Newhall Land & Farming Co. said Friday that it agreed to repurchase at least $40 million of its partnership units to help settle a class-action lawsuit that was brought by several dissident Newhall investors.
Newhall is a real estate and agricultural concern that is developing the community of Valencia northwest of Los Angeles. Newhall is organized as a limited partnership whose units, which are similar to shares of stock, are traded on the New York Stock Exchange.
The proposed settlement, which is subject to approval by a Superior Court judge, calls for Newhall to repurchase the units from investors over 18 months. It also calls for the company to pay a special distribution of 30 cents per unit to all unitholders of record Sept. 28, and to make “minor changes” in three of five anti-takeover provisions that Newhall’s unitholders approved last May 16 at management’s urging.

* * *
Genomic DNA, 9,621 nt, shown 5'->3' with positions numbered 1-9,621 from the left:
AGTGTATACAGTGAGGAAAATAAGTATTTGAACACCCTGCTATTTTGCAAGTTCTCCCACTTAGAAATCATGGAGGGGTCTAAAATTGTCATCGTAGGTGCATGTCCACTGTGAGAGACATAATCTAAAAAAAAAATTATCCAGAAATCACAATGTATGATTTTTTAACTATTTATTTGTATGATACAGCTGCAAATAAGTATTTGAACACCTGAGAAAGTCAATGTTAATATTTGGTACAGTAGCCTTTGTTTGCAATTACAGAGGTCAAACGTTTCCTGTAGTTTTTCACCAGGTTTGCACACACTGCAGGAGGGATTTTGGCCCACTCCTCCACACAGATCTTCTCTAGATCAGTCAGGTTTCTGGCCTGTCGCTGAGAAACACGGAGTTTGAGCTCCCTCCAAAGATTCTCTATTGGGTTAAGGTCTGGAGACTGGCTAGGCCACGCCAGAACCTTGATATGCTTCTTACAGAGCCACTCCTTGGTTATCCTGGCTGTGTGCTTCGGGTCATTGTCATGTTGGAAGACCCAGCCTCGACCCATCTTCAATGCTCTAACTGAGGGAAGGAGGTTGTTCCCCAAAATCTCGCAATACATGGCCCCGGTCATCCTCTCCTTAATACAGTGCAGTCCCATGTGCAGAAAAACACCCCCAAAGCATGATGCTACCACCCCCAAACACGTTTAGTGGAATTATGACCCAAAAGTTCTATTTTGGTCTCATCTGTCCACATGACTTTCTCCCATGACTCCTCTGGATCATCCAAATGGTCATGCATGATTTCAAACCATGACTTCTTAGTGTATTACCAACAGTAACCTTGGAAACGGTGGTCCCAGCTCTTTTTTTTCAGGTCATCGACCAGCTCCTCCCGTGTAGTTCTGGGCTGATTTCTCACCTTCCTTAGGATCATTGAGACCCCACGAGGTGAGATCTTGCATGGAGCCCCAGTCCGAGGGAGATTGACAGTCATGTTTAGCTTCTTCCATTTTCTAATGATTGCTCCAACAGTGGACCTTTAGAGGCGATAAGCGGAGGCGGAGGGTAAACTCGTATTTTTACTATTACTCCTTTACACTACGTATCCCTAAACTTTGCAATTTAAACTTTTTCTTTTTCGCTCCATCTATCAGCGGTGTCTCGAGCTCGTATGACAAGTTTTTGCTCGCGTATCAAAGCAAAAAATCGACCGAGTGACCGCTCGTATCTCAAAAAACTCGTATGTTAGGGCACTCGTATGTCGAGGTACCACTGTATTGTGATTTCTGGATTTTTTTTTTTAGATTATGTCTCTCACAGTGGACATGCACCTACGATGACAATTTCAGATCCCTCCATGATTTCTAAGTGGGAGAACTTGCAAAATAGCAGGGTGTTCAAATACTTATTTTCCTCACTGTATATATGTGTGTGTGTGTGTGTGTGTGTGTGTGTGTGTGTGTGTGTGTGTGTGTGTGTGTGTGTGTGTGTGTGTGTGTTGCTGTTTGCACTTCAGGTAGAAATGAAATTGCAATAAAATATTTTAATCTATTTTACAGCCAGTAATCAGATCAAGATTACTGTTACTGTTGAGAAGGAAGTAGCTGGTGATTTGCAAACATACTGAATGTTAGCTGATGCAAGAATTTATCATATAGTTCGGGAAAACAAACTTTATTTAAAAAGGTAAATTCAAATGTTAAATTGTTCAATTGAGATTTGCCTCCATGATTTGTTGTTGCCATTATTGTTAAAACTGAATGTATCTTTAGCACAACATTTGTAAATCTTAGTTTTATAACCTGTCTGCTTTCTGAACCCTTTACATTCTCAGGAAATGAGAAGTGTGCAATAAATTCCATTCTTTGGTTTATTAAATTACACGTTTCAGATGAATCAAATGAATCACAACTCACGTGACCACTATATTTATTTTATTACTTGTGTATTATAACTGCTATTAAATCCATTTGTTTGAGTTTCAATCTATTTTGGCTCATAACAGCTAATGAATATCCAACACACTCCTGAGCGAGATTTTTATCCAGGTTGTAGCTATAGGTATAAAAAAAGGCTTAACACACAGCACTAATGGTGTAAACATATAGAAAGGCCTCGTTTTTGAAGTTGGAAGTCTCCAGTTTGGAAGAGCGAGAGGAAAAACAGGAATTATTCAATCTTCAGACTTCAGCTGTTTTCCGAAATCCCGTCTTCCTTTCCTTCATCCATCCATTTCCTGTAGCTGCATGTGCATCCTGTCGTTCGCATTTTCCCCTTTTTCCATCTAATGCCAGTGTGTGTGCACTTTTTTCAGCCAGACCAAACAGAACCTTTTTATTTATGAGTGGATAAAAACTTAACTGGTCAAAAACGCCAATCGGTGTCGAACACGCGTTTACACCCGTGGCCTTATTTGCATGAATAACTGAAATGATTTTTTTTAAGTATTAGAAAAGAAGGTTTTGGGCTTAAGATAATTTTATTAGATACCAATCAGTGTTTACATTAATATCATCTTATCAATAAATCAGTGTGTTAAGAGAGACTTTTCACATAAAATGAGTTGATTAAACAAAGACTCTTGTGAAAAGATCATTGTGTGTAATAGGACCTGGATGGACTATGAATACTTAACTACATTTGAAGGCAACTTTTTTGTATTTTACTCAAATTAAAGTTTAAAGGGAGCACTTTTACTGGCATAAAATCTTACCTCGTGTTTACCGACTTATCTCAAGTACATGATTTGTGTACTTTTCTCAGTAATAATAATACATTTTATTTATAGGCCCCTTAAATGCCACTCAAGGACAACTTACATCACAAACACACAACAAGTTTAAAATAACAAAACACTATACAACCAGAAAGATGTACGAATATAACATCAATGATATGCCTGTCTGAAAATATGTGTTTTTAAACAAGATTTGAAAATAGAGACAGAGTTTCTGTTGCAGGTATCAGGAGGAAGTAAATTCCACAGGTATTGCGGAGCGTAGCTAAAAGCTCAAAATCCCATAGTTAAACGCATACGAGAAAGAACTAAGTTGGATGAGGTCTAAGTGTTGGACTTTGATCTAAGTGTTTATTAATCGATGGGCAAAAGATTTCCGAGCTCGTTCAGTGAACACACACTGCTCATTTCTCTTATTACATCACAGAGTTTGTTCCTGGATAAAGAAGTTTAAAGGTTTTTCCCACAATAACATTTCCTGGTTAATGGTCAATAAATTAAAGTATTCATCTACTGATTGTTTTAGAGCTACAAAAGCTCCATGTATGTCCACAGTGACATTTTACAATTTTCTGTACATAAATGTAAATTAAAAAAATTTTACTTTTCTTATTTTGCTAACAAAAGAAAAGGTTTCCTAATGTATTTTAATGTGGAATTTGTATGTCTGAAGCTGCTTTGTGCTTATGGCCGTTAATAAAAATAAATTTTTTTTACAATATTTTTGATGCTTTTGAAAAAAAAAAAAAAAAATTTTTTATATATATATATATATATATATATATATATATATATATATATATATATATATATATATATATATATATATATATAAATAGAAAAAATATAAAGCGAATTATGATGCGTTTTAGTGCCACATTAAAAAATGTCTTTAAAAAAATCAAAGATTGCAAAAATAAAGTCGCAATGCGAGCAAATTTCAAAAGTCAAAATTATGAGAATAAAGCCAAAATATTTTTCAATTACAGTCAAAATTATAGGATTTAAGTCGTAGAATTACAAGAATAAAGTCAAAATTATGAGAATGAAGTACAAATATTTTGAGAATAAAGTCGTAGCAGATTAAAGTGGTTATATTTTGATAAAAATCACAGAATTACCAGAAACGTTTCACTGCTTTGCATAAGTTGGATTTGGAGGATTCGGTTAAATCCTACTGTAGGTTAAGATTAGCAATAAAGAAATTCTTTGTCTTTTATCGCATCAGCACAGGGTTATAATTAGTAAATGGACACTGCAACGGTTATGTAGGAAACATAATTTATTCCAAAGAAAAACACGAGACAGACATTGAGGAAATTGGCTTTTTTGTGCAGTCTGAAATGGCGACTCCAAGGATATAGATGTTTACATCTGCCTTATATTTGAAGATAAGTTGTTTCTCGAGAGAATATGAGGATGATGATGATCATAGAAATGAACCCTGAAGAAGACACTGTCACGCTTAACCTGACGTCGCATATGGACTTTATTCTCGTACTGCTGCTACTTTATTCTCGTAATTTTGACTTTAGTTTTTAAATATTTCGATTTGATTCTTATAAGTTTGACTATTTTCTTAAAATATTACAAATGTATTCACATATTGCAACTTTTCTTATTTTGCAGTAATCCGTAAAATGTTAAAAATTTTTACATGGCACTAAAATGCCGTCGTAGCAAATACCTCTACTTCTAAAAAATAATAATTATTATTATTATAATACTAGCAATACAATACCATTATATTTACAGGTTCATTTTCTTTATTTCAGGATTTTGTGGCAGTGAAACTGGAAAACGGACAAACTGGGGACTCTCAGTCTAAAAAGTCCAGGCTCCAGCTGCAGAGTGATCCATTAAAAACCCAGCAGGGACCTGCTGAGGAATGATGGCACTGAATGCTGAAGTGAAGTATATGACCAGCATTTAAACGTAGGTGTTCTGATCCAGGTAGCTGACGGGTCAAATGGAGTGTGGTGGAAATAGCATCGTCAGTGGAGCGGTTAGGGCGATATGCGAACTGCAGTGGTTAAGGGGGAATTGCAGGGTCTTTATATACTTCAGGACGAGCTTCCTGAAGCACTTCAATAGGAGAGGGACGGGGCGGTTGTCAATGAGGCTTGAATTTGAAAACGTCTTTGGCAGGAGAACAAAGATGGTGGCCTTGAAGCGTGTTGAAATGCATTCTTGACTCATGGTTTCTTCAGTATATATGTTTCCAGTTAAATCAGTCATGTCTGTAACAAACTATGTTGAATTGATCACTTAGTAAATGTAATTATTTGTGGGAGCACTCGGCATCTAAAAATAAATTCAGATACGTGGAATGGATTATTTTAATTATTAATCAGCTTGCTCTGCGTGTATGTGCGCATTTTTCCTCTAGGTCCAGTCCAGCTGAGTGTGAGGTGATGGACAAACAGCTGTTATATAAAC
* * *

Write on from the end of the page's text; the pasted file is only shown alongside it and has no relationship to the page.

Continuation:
Those provisions triggered the lawsuit by the dissidents, who argued that the new rules would entrench management and prevent investors from receiving a higher price for their units through a merger. The new rules, among other things, raised the level of unitholder approval needed for a hostile takeover of Newhall to proceed.
Newhall President Thomas L. Lee said in a statement that although Newhall still believes the suit is “without merit,” ending the “threat and cost of protracted litigation is in the best interests of the company and its unitholders.”
Newhall’s units closed unchanged Friday at $46.625 a unit. At that price, Newhall’s proposed repurchase plan would buy about 858,000 units, or 4.3% of Newhall’s 19.8 million total units outstanding.